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Return to Directing, Plot and Actors

I saw many beautiful shows this past UIL OAP season.   I saw beautiful set designs, intriguing concepts, incredible movement, spectacular special effects, etc.  I definitely saw some stunning plays, visuals that will stay with me for many years, but I did not always understand the story being told.   I fear we, as directors (and I am talking to myself),  are focusing on spectacle and not a protagonist’s journey.  With the removal of many set limitations, the focus has shifted away from the story.  I want to see a show that moves me, inspires me, makes me laugh, not one that makes me wonder how that director did that effect or accomplished that design; those things should compliment the story, not drive it.   I cannot tell you how many times an audience member has said to me,  “Can you tell me what that play was about?”   Isn’t that our job – to tell the story?   

As I watched contest plays, I realized I am not the only director who has lost focus.  So many shows this year were beautiful, cool, and imaginative.  While this creates a visually stunning show,  this focus sometimes takes away from the playwright’s story.  This trend has caused me to revisit Aristotle’s Poetics.  Aristotle gives us six elements of a play:  plot, character, theme, language, rhythm and spectacle.  Many of us are putting too much focus on the spectacle and not enough focus on the other five elements.  The spectacle is driving the show and not the protagonist’s journey.  Our attention has been on the vision we can put on the stage while the actual story has taken a backseat.  Instead of spending energy discovering the best way to cover up the gray or add a special effect to “WOW” an audience, energy and time should be spent on directing the plot and coaching the actor.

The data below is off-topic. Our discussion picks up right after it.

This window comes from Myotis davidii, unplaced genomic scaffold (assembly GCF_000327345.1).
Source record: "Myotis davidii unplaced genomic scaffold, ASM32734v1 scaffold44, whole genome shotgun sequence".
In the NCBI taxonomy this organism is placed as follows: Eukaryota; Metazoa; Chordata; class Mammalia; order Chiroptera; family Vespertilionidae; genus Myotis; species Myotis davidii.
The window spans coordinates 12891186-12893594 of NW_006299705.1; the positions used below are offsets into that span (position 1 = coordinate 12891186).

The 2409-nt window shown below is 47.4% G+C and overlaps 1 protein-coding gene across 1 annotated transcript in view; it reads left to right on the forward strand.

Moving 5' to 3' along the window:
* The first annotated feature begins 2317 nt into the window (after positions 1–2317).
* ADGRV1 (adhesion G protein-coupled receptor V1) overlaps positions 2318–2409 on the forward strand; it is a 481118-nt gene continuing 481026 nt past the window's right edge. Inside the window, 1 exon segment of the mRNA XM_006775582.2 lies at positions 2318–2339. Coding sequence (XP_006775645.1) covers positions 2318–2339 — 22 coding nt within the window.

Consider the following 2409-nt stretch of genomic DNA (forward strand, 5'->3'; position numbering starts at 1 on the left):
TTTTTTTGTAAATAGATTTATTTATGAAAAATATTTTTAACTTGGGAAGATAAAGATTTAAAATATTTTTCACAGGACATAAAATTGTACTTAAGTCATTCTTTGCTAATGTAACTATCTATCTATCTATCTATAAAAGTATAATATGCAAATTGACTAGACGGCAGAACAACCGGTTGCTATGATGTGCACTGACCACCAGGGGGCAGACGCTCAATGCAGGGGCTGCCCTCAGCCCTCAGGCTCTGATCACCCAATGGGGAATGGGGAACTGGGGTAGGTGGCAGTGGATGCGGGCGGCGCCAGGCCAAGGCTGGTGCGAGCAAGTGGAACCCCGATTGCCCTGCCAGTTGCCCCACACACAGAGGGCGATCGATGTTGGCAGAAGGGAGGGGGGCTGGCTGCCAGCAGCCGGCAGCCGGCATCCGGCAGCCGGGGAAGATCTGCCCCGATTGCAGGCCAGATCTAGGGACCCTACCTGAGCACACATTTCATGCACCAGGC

When I first began directing, I knew nothing.  I was an elementary education major asked to direct the OAP.  I am competitive, so I began watching and learning from the best.  What I could not learn from them in a short two-hour clinic, I figured out on my own.  I analyzed characters with my students using real life experiences from myself and others.  I created stage pictures that I thought were pretty and told the story.  I focused on a character’s movement (blocking) because I knew that created interest for an audience.  I made sure I could hear my actors on stage but did not let them sacrifice honesty for volume.  I did everything I could to create the illusion of that playwright’s world with believable character choices.  Back then, the last element I considered was spectacle.

Through the years, I have learned so much more about directing.  I have met and analyzed many directors.   I have read books.  I have attended training.  I have trained others.  I definitely have a whole lot more knowledge than I did twenty years ago.  I am a much better director than I was before, but I have to honestly admit that I have gotten caught up in directing the spectacle and not the protagonist’s journey.